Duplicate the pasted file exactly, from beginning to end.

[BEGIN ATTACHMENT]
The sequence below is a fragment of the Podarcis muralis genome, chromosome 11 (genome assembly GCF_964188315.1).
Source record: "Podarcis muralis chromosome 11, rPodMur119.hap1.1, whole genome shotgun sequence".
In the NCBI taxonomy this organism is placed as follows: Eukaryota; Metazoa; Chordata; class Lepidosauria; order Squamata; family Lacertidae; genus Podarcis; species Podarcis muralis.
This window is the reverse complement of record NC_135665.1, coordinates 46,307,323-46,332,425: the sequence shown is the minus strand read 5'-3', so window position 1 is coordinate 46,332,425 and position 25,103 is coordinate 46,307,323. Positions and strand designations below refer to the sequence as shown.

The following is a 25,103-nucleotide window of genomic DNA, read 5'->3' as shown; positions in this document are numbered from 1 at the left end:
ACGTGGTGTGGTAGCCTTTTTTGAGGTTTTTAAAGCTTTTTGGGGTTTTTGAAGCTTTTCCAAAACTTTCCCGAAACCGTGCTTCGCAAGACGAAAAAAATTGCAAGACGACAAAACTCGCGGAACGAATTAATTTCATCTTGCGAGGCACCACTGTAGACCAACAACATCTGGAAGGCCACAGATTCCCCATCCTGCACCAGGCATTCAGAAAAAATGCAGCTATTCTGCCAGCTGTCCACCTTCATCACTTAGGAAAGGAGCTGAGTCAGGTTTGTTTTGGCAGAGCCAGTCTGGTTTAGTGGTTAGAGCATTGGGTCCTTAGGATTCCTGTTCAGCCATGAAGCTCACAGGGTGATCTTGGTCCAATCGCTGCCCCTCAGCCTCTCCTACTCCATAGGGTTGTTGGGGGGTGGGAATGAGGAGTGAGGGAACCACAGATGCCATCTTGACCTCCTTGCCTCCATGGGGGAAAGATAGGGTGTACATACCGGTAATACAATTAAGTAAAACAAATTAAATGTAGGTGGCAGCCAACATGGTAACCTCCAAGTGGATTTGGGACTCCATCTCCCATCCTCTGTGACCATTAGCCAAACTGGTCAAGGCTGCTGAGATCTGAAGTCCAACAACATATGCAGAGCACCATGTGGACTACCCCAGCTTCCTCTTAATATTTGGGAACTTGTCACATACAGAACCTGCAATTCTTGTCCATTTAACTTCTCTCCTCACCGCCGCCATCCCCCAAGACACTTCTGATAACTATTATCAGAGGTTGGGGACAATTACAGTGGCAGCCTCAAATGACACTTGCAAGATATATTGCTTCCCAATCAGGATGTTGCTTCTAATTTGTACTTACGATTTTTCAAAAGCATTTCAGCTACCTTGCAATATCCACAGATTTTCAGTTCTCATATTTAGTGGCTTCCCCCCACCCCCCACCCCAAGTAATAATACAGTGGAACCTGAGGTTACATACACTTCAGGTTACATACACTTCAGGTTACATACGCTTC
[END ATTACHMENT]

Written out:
The sequence below is a fragment of the Podarcis muralis genome, chromosome 11 (genome assembly GCF_964188315.1).
Source record: "Podarcis muralis chromosome 11, rPodMur119.hap1.1, whole genome shotgun sequence".
In the NCBI taxonomy this organism is placed as follows: Eukaryota; Metazoa; Chordata; class Lepidosauria; order Squamata; family Lacertidae; genus Podarcis; species Podarcis muralis.
This window is the reverse complement of record NC_135665.1, coordinates 46,307,323-46,332,425: the sequence shown is the minus strand read 5'-3', so window position 1 is coordinate 46,332,425 and position 25,103 is coordinate 46,307,323. Positions and strand designations below refer to the sequence as shown.

The following is a 25,103-nucleotide window of genomic DNA, read 5'->3' as shown; positions in this document are numbered from 1 at the left end:
ACGTGGTGTGGTAGCCTTTTTTGAGGTTTTTAAAGCTTTTTGGGGTTTTTGAAGCTTTTCCAAAACTTTCCCGAAACCGTGCTTCGCAAGACGAAAAAAATTGCAAGACGACAAAACTCGCGGAACGAATTAATTTCATCTTGCGAGGCACCACTGTAGACCAACAACATCTGGAAGGCCACAGATTCCCCATCCTGCACCAGGCATTCAGAAAAAATGCAGCTATTCTGCCAGCTGTCCACCTTCATCACTTAGGAAAGGAGCTGAGTCAGGTTTGTTTTGGCAGAGCCAGTCTGGTTTAGTGGTTAGAGCATTGGGTCCTTAGGATTCCTGTTCAGCCATGAAGCTCACAGGGTGATCTTGGTCCAATCGCTGCCCCTCAGCCTCTCCTACTCCATAGGGTTGTTGGGGGGTGGGAATGAGGAGTGAGGGAACCACAGATGCCATCTTGACCTCCTTGCCTCCATGGGGGAAAGATAGGGTGTACATACCGGTAATACAATTAAGTAAAACAAATTAAATGTAGGTGGCAGCCAACATGGTAACCTCCAAGTGGATTTGGGACTCCATCTCCCATCCTCTGTGACCATTAGCCAAACTGGTCAAGGCTGCTGAGATCTGAAGTCCAACAACATATGCAGAGCACCATGTGGACTACCCCAGCTTCCTCTTAATATTTGGGAACTTGTCACATACAGAACCTGCAATTCTTGTCCATTTAACTTCTCTCCTCACCGCCGCCATCCCCCAAGACACTTCTGATAACTATTATCAGAGGTTGGGGACAATTACAGTGGCAGCCTCAAATGACACTTGCAAGATATATTGCTTCCCAATCAGGATGTTGCTTCTAATTTGTACTTACGATTTTTCAAAAGCATTTCAGCTACCTTGCAATATCCACAGATTTTCAGTTCTCATATTTAGTGGCTTCCCCCCACCCCCCACCCCAAGTAATAATACAGTGGAACCTGAGGTTACATACACTTCAGGTTACATACACTTCAGGTTACATACGCTTC